The Sunburst races on September 25 will look a lot like a pandemic, as all runners will have to mask off at the start line along Lafayette Boulevard near Four Winds Field in downtown South Bend.
Once the line is crossed, they can throw their masks into one of the 10 large barrels, spaced out to the sides, as the runners start to disperse through the streets without cars.
And on arrival inside the Notre-Dame stadium, they will have a few minutes to catch their breath until masked volunteers urge them to clear the track and put on a mask.
On Monday, Sunburst officials from the Beacon Health System emailed the 2,976 registered runners about a new set of precautions to prevent the spread of COVID-19.
Race director Courtney Kipker said the measures appear to be more stringent than many other races.
“We look at what other races are doing and try to go on top of it,” she says. “Beacon being a healthcare system, we hold ourselves to a higher standard. “
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Its hospitals, after all, are on the front lines as the Delta variant has grown. The vaccination rate for St. Joseph County and Indiana hit 50% on Monday, but the county saw 737 infections spread to vaccinated residents, recently wrote Dr. Mark Fox, the assistant health worker, in The Tribune. Meanwhile, he said the county’s weekly case rate fell from 7.7 cases per 100,000 on July 2 to 325 cases per 100,000 on September 5.
The Sunburst returns after being canceled last year. Likewise, several outdoor walks, races and rides have returned cautiously this year. The U.S. Centers for Disease Control is advising schools that outdoor sports are generally less risky for transmitting COVID than indoor sports because outdoor air helps dispel the virus. But the CDC’s website also says the risk increases with closer contact with other people, prolonged contact, and more rigorous sports where breathing is heavier.
Sunburst Medical Director Dr Linda Mansfield said organizers had no initial plans for masks, but as local cases of COVID increased they decided to order masks where proximity to runners could still pose a risk – at the beginning and at the end. She notes that runners and walkers are encouraged to disperse on the course. Masks will also be provided.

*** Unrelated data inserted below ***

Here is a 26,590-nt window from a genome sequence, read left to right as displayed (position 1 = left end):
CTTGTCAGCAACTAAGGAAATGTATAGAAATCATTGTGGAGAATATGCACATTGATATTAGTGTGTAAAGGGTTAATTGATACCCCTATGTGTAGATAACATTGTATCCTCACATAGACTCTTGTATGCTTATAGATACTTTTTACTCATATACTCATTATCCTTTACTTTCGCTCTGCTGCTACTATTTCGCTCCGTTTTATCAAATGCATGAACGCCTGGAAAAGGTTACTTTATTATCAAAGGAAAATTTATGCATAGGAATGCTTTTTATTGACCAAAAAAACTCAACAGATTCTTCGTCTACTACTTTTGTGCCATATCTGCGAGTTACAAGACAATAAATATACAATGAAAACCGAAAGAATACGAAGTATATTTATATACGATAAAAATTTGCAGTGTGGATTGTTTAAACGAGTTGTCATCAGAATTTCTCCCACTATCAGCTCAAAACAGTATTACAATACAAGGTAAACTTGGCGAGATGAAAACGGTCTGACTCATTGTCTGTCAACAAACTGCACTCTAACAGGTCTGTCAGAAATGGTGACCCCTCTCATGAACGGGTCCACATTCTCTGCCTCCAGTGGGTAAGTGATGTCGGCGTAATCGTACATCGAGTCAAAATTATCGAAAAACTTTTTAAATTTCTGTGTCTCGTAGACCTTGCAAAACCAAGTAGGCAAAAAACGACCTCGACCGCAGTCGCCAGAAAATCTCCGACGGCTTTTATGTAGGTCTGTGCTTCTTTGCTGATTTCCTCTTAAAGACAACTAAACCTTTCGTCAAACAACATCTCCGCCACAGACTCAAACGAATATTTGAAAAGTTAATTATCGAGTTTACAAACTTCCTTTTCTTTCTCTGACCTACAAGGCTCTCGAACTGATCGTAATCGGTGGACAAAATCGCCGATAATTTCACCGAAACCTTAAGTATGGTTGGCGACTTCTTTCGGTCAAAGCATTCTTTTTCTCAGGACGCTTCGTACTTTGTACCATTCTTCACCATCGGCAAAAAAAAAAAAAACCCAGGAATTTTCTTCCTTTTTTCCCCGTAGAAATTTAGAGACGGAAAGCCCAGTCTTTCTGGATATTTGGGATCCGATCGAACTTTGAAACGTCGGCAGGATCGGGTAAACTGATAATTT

On August 8, Beacon did not need starting masks during their much smaller, more relaxed run with around 250 runners, walkers and wheelchair users at Beacon Health & Fitness-Granger – which was split into waves – although Beacon had just reverted to a mask requirement inside the fitness center.
For the Sunburst, she says, it helps that the total number of runners to date has dropped by about half, which she attributes to a number of factors, including the delay from the usual date of early June. Before Monday’s announcements, only a handful had recently postponed their registration until next year, she said, due to pandemic concerns.
Runners will have room to spread out from the start line to South Street, she notes, and the half marathon, 10k run, 5k run and 5k walk will start. each in a separate group, 45 minutes apart.
During the course, Sunburst guidance states that they are encouraged to keep a safe distance from each other, unless it is someone from their own “close contacts”.
Unlike the much larger Chicago Marathon on Oct. 10, which sees roughly 35,000 participants, Sunburst runners are not required to be fully immunized or test negative for COVID-19 because, according to Kipker, the local racing should not attract so many people from outside the area.
For now, the Chicago Marathon website says that participants are encouraged to wear masks in Grant Park just before the race and that masks will be available after that.
But, in Philadelphia, the Philly 10K race with nearly 3,600 runners required masks at the start and finish lines on August 29, but not during the race. The 11K Falmouth Road Race in Massachusetts, with approximately 8,000 runners, required masks at the start line in mid-August.
Sunburst’s new precautions were developed by its staff and Beacon’s COVID task force, Kipker says.